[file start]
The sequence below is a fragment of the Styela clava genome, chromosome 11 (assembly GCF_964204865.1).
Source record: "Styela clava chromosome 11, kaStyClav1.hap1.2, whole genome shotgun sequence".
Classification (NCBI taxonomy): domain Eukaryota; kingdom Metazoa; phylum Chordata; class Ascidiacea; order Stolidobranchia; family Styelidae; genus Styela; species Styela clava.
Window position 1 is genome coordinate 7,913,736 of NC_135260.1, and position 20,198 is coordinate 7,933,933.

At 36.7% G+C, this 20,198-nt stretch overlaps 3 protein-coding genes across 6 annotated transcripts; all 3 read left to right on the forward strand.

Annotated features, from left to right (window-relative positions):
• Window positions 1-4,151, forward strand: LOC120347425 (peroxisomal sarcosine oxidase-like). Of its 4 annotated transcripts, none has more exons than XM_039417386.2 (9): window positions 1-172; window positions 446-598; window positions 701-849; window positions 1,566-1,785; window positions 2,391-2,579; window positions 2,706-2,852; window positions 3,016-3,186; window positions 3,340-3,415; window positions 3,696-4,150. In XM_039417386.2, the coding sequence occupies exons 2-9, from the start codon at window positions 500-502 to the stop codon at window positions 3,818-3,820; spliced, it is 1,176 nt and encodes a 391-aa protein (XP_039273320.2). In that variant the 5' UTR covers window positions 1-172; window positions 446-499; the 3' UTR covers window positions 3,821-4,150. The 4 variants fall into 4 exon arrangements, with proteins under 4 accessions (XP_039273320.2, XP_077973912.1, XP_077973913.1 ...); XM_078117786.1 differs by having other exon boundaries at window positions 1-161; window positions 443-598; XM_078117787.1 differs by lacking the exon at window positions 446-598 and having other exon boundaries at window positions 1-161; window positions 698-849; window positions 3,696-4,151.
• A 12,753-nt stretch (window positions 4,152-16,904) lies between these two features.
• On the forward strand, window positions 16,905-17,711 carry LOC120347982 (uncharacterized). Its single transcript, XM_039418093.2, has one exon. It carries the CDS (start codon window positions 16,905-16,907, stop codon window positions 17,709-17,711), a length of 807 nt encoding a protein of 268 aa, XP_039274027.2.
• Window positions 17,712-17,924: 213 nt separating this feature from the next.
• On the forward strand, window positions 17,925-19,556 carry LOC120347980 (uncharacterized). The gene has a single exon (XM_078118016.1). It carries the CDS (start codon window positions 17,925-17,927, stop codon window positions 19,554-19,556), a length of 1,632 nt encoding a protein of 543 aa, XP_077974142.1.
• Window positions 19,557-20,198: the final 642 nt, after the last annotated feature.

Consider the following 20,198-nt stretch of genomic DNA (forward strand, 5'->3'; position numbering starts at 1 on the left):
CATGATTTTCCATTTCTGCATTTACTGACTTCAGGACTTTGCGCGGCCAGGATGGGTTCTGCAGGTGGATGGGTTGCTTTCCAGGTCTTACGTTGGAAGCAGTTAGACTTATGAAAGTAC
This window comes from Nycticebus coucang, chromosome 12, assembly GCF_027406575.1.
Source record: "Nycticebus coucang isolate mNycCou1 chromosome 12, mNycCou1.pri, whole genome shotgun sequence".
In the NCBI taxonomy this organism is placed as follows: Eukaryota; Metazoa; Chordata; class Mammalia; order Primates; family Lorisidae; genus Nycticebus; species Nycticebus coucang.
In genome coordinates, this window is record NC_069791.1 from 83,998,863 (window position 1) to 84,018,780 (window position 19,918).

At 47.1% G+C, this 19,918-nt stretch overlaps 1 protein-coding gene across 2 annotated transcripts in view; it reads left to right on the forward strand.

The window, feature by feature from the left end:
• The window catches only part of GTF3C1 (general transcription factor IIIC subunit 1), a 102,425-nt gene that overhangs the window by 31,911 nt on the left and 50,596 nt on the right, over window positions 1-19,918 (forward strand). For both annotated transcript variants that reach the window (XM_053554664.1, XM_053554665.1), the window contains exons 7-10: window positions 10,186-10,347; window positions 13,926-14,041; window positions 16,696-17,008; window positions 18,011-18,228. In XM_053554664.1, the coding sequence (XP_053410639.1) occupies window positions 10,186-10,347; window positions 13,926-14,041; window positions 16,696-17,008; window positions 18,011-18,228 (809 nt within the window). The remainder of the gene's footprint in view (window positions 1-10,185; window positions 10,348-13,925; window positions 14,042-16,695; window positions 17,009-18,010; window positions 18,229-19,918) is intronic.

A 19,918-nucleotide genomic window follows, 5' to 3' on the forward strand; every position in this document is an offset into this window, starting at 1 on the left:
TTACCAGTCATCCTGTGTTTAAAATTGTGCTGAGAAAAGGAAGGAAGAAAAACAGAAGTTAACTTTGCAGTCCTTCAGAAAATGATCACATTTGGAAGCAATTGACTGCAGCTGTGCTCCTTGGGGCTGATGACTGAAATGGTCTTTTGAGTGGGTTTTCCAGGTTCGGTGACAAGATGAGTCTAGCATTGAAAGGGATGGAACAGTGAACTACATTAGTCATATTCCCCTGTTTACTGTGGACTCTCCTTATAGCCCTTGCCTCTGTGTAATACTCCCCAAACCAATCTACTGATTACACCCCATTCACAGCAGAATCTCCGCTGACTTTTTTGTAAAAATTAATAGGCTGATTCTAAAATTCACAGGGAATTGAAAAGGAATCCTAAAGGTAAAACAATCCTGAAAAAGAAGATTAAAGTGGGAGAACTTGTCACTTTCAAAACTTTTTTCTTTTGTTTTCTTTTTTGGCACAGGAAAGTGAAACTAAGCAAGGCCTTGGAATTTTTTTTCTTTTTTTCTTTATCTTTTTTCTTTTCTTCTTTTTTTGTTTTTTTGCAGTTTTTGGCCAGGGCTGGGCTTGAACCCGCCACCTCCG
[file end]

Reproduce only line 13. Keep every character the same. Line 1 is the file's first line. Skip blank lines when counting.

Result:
Consider the following 20,198-nt stretch of genomic DNA (forward strand, 5'->3'; position numbering starts at 1 on the left):